Many current Democratic lawmakers, who narrowly passed the bill through the Senate, also felt the weight of the moment, with many of them wearing the warming stripes colors showing the global heating trend. Some burst into tears as the legislation squeaked home on Sunday.

“We’ve been fighting for this for decades, now I can look my kids in the eye and say we’re really doing something about climate,” said Brian Schatz, a senator from Hawaii and one of the tearful. “The Senate was where climate bills went to die and now it’s where the biggest climate action by any government ever has been taken.”

The list of previous failures is lengthy. Jimmy Carter installed solar panels on the roof of the White House, only for Ronald Reagan to rip them down. Bill Clinton attempted a new tax on pollutants only for a sharp backlash from industry to see the effort die. The US, under George W Bush’s presidency, declined to join the 1997 Kyoto climate accords and then, when Barack Obama was in the White House, botched climate legislation in 2009 despite strong Democratic majorities in Congress.

Obama’s successor, Donald Trump, torched most of the modest measures in place to curb planet-heating gases and campaigned wearing a coalminer’s helmet. “I didn’t doubt we’d get there but there were times when the struggle became harder than I thought it would be, such as when Trump was elected,” Gore said.

Climate change has inflicted increasingly severe wounds on Americans as their politicians have floundered or dissembled. Enormous wildfires are now a year-round threat to California, with the US west in the grip of possibly its worst drought in 12 centuries. Extreme rainfall now routinely drowns basements in New York, Appalachian towns, and Las Vegas casinos. The poorest fare worst from the roasting heatwaves and the continued air pollution from power plants, cars and trucks.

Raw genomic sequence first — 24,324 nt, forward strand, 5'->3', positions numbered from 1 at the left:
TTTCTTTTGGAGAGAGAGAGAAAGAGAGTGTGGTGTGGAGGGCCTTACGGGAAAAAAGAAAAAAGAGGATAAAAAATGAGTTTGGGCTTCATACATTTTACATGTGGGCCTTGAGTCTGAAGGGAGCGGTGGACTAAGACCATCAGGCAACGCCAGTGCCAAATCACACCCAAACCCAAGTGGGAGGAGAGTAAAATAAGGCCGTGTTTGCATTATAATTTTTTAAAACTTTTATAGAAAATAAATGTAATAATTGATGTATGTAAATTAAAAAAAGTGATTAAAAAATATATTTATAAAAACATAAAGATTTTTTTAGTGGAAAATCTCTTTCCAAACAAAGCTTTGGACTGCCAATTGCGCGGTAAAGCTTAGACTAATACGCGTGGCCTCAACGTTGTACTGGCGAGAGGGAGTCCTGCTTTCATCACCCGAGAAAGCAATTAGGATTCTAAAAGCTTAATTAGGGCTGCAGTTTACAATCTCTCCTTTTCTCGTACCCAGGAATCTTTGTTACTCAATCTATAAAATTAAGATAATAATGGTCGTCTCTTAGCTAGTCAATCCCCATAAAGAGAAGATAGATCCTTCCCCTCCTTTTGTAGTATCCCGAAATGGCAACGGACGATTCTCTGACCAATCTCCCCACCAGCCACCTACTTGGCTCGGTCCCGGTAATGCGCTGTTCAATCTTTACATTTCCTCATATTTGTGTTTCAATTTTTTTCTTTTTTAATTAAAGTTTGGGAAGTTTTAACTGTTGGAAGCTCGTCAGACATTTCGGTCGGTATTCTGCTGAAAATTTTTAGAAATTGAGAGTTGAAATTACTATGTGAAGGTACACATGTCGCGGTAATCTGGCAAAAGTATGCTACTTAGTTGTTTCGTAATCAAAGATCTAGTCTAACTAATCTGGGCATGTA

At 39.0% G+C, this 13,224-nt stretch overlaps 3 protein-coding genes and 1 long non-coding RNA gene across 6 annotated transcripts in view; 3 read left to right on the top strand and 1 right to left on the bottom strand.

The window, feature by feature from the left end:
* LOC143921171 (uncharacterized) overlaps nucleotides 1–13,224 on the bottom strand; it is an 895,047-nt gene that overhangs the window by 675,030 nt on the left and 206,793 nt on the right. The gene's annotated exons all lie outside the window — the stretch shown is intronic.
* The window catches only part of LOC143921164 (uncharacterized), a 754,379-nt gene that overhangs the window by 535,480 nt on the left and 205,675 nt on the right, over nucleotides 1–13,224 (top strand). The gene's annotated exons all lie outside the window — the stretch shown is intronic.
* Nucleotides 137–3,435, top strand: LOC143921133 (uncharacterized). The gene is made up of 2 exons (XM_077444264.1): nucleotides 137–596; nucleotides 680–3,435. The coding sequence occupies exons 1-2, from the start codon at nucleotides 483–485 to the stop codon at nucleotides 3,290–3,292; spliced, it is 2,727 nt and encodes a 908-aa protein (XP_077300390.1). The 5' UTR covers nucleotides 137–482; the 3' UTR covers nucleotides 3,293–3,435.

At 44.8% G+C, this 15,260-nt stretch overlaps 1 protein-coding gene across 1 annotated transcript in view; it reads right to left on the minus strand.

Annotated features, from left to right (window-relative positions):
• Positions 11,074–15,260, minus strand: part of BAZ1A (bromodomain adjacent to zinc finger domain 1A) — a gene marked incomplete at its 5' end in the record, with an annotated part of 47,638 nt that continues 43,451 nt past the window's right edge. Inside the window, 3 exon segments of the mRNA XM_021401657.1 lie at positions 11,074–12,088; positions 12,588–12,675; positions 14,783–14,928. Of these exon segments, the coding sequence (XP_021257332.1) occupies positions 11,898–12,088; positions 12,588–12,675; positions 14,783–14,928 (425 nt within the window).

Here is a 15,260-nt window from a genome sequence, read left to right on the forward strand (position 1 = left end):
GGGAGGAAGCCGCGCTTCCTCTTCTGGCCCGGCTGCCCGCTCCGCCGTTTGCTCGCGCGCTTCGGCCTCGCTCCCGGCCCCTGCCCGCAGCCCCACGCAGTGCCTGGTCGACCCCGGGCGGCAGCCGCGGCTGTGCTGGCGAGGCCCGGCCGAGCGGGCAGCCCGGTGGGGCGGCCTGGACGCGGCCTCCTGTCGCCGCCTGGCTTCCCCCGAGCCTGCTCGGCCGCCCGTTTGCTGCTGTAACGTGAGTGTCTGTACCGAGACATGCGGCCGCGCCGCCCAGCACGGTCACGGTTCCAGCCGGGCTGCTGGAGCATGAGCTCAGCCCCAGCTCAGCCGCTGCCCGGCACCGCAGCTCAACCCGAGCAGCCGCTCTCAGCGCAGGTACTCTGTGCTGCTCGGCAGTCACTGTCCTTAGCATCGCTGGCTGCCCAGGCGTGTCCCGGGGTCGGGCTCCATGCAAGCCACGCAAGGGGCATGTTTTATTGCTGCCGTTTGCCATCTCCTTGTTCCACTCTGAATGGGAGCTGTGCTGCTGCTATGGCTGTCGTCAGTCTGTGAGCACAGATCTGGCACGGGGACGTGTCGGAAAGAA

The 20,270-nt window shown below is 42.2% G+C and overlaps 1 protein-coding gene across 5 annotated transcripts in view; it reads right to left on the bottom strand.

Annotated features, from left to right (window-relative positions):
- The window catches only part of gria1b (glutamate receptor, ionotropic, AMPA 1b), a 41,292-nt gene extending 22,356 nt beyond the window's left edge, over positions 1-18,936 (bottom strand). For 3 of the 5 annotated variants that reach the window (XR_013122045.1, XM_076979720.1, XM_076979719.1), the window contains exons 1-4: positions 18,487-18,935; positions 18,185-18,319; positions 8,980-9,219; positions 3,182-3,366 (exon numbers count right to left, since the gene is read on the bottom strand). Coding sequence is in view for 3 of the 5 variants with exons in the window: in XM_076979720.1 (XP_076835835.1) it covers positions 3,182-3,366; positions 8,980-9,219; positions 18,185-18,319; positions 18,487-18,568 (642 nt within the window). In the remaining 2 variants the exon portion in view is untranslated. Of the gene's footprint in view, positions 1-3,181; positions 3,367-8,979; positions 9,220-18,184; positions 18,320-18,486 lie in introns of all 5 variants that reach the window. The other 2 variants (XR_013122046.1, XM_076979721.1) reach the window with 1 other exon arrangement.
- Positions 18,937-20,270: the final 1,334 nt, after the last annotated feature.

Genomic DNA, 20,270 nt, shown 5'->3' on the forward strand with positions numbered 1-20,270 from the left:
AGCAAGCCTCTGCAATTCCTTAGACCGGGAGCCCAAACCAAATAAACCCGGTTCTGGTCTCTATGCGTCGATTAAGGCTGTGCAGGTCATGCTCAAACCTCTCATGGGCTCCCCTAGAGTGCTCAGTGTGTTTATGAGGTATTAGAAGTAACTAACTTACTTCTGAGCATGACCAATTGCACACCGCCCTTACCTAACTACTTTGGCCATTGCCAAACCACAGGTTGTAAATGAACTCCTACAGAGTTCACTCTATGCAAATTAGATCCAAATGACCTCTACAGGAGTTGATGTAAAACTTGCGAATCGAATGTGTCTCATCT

James Hansen, the Nasa scientist, told Congress in a landmark 1988 hearing that “it is time to stop waffling so much and say that the evidence is pretty strong that the greenhouse effect is here” and yet the escalating subsequent warnings appeared to make little difference. Shortly before a Senate deal was brokered, the climate scientist Drew Shindell said that the lack of action made him “want to scream” and that “I keep wondering what’s the point of producing all the science” if it’s only to be ignored.

Activists carry a sign shaped like a red alarm clock that reads ‘Wake up Fed! Stop funding fossil fuels’.
Activists attend a rally and march on Earth Day in Washington DC. Photograph: Michael Reynolds/EPA

Much of the blame for this has been laid on the fossil fuel industry, which has known for decades the disastrous consequences of its business model only to fund an extensive network of operations that concealed this information and sought to sow doubt among the public over the science.